It’s Friday, and men in work pants and flannel shirts scrutinize the array of kitchen cabinets, sinks and light fixtures that line Home ReSource’s cluttered aisles. Led Zeppelin’s “Over the Hills and Far Away” plays on the radio as locals pick over decorative electrical plates, locally milled lumber and discount-priced wall paint. Though it’s a busy morning at Missoula’s recycled building supply center, store staffers take time to share their tips on inexpensive yet transformative home improvement projects. With their help, we compiled this list of 20 weekend projects that can be accomplished for under $20.
Replace overhead light fixturesFor months, you’ve been staring at that ugly overhead light in your bedroom. It’s a yellow globe that casts a sickly glow. Because replacing it is easy—mostly a matter of turning off the power and loosening a few screws prior to attaching a new fixture—there’s no reason to keep it. If the project seems intimidating, check out how-to guides available online. Home ReSource sells a range of used fixtures, from basic white globes to elaborate candelabras for between $5 and $20. “So, you’d be able to switch out a few,” says Home ReSource manager Simon Deter.
Tile a sink backsplashTiling behind a sink gives a kitchen or bathroom an artsy flair. To get started, you’ll need to hang a waterproof backerboard. Use carpenter’s glue and galvanized screws to affix the backerboard to the wall, drilling the screws into wall studs. From there, use mastic tile adhesive and grout to attach the tile. “That would be under $20 here,” Deter says.
Among the easiest ways to transform the feel of a room is to give it a new coat of paint. Using premixed hues, or “oops paints,” as they’re called, will cut supply costs by 75 percent or more. Home ReSource sells gallons of exterior and interior wall paint in assorted “oops” colors for $5.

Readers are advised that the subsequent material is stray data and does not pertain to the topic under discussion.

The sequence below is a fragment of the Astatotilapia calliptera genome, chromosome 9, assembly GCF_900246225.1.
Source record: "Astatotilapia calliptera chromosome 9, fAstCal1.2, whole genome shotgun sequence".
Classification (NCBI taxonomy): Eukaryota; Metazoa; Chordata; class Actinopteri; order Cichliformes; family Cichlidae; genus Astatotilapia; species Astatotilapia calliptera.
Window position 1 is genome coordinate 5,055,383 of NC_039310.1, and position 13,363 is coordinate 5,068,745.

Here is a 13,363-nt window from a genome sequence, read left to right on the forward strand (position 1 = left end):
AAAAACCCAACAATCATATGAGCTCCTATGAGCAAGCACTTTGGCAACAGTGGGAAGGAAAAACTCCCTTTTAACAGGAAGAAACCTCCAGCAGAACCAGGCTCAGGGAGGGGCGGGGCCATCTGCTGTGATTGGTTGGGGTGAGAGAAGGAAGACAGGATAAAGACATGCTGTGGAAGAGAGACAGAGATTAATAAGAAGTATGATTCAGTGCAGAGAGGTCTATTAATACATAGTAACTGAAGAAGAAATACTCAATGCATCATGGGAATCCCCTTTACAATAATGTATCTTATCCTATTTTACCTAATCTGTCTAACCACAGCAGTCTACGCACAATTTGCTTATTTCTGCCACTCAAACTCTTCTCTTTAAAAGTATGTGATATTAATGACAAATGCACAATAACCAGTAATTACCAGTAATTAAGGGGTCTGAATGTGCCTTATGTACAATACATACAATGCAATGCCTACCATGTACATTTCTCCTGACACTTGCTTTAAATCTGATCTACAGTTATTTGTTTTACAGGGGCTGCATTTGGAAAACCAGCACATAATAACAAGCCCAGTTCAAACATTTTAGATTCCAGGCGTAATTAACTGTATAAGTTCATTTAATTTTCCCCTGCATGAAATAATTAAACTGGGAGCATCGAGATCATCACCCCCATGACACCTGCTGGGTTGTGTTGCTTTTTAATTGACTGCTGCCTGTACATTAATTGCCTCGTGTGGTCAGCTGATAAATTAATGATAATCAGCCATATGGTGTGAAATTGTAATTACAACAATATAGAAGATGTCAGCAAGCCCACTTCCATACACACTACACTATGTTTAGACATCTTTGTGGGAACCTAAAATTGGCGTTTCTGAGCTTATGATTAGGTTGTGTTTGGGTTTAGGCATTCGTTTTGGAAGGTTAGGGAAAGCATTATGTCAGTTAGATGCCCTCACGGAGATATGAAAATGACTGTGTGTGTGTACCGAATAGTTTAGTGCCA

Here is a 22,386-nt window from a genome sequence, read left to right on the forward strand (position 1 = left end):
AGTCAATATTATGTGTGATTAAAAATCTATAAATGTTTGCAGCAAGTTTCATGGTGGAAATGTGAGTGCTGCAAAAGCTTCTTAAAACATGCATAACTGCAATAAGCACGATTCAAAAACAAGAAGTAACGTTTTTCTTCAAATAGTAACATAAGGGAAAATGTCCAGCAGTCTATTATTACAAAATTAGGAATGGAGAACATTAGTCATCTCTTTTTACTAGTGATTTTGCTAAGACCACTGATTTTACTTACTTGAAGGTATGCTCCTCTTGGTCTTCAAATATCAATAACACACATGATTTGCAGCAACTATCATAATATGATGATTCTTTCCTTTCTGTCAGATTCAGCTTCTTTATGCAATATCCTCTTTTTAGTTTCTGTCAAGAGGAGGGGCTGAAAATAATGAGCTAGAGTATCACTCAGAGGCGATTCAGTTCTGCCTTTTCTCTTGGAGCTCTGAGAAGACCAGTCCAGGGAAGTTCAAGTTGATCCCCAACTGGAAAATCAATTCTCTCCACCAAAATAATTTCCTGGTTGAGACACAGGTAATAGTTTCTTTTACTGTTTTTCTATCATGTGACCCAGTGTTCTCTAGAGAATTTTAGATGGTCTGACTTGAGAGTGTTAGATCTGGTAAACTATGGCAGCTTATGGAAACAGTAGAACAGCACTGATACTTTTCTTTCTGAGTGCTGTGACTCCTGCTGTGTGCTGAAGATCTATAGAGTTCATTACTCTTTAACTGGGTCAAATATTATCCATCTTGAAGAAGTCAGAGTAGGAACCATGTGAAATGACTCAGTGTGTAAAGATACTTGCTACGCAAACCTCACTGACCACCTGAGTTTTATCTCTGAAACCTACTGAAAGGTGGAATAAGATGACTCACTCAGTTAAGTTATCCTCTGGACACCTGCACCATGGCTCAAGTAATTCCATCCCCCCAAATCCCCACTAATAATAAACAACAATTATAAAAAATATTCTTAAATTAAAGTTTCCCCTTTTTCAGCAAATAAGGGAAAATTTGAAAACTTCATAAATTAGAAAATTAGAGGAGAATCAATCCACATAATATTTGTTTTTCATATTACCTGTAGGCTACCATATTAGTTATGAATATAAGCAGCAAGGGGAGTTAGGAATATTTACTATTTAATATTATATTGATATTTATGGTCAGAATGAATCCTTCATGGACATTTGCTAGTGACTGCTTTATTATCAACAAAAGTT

Make a chalkboard wall
Home Depot sells 30-ounce cans of Rust-Oleum Specialty Black Flat Chalkboard Paint for $9.67. That’s enough paint to cover 110-square feet of wood, metal, concrete or masonry and provide tons of space for your household to express itself in ways that can be erased.
Refinish a coffee table or desk
A hand sander helps with this project. Take an old wooden table or desk and clean it with mineral spirits. Sand it. Select a wood stain and apply to the piece. A quart of stain at local hardware stores typically costs about $10. For an extra polish and to better ensure that the furniture isn’t damaged by spills, seal it with polyurethane, which will cost an additional $8.
Build a tipi for vining plants
You’ll need three poles (or long sticks), steel wire and grapevines. Prop up the three poles. Use wire to tie them together at the top, making sure that the three legs are splayed at the bottom. Weave wire and vine at intervals from the tipi’s top to its bottom. You’ll be left with a natural-looking trellis that’s ready for this spring’s sweet peas.